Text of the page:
There are two types of people in the investment game, those behind the eight ball and those ahead of it. Those who can already meet their financial expectations all the way to the grave and those who can't. Which one are you? Do you know?
There are a few rules of thumb for how much you need to retire. One of them suggests you need 12 times your current gross income in the bank at retirement, another suggests you'll need income of 60 per cent of your last salary to retain your pre-retirement standard of living.
Or you can go to the Association of Superannuation Funds of Australia website and look at their "retirement standard calculator", put in your details (single male, single female or couple), what retirement lifestyle you would like and what frequency you are budgeting for and it will tell you how much money you need. A couple who wants a "comfortable" retirement in Victoria, for instance, needs $4629.34 a month and, according to the calculator, will spend 28 per cent of the money on leisure, 18 per cent on food, 13 per cent on transport, 11 per cent on health, 8 per cent on household goods and services, 7 per cent on the house, 6 per cent on clothes, 5 per cent on energy and 3 per cent on communications.
The ASFA definition of "comfortable" allows an "older, healthy retiree to be involved in a broad range of leisure and recreational activities and purchase private health insurance, a reasonable car, good clothes, a range of electronic equipment and domestic and economy internal travel occasionally"
Cripes, I wonder what the uncomfortable retirement lifestyle involves? And all this assumes you already own your own house. It's a bit depressing. Is that what retirement is all about? Budgeting your food and clothes? Worrying about how much you can spend? Because this is not something the credit (debt) boom culture is used to or prepared for.
Since the debt boom started in 1975, if there was $110 of equity left in the house, you owned an iPod. If you wanted a new car you got one. If you wanted a boat, "equity, mate" provided. Thanks to my access to the debt boom, my teenagers have better mobile phones than I do, churn through gigaknobs of data without care and don't pay a cent, and god forbid should we challenge their right to chew through our bank balance.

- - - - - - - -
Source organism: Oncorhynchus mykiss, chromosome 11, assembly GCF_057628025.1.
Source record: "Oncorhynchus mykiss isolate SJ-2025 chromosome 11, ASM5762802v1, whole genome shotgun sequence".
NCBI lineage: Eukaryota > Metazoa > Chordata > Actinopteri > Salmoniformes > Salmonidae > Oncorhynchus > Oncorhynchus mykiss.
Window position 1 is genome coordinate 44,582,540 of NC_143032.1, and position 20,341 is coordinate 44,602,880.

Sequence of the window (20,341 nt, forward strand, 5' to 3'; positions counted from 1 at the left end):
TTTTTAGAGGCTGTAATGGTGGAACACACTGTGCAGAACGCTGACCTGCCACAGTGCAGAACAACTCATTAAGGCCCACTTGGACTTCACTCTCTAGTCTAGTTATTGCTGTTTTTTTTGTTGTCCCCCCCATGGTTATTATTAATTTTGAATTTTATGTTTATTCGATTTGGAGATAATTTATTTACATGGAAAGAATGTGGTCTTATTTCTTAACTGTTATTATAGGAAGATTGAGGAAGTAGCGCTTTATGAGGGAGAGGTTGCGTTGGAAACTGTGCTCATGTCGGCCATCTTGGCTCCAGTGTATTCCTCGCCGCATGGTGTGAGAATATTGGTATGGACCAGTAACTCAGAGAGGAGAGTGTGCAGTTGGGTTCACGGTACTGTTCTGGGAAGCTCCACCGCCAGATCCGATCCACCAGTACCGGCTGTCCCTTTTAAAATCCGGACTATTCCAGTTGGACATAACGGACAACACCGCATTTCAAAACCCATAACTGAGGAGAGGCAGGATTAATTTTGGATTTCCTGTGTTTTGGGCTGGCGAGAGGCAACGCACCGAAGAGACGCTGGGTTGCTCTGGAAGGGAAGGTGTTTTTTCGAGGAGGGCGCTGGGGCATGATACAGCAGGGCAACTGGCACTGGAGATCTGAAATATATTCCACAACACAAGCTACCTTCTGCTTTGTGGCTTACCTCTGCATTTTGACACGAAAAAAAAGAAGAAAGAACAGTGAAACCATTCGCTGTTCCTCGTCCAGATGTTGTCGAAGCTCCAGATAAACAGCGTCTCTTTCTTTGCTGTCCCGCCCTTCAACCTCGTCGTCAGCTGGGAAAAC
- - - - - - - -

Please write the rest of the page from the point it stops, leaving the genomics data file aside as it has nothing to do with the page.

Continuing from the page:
Since 1975 there's been no budgeting, no saving, no attrition, no reckoning, no want or need that is not met by other people's money. Have job, have access to money and who cares about paying it off? Not the banks, that's for sure, and not us. But there must come a time that spending stops and saving begins, a time when the focus goes from working and spending to saving and freedom.
When does that start? When is the inflection point? when does the fantasy spending end and reality begin?
I have grilled some retirees with experience in these matters. There are three milestones it seems that change your attitude towards money and transform you from spenders to savers. They include:
Making the last payment on the mortgage.
Paying the last school fee.
Having the last child leave home.
Completing mammoth financial milestones naturally instils feelings of financial responsibility. "Never again" is the motto and the budgeting and planning process starts, possibly for the first time.
It is the moment many of us realise the value of money: when we are released from its burden.
The children leaving home is similar, although it is also the moment you sit with your spouse and think about yourselves for the first time, possibly, ever.
It is the moment you become deservedly selfish, the first time you realise that doing everything you want to do together, and not doing things you don't want to do, is going to be enhanced by money and a financial urgency sets in.
So when are you going to wake up? I know I haven't. Emma and I have too many children to worry about "us" yet. But the time must come and the sooner the better. If we leave it to the last moment, retirement is going to be a crash course in disappointment and while my kids are texting my retirement away, they'll be telling me in my future poverty that it is all my own fault. Which, I suppose, it is.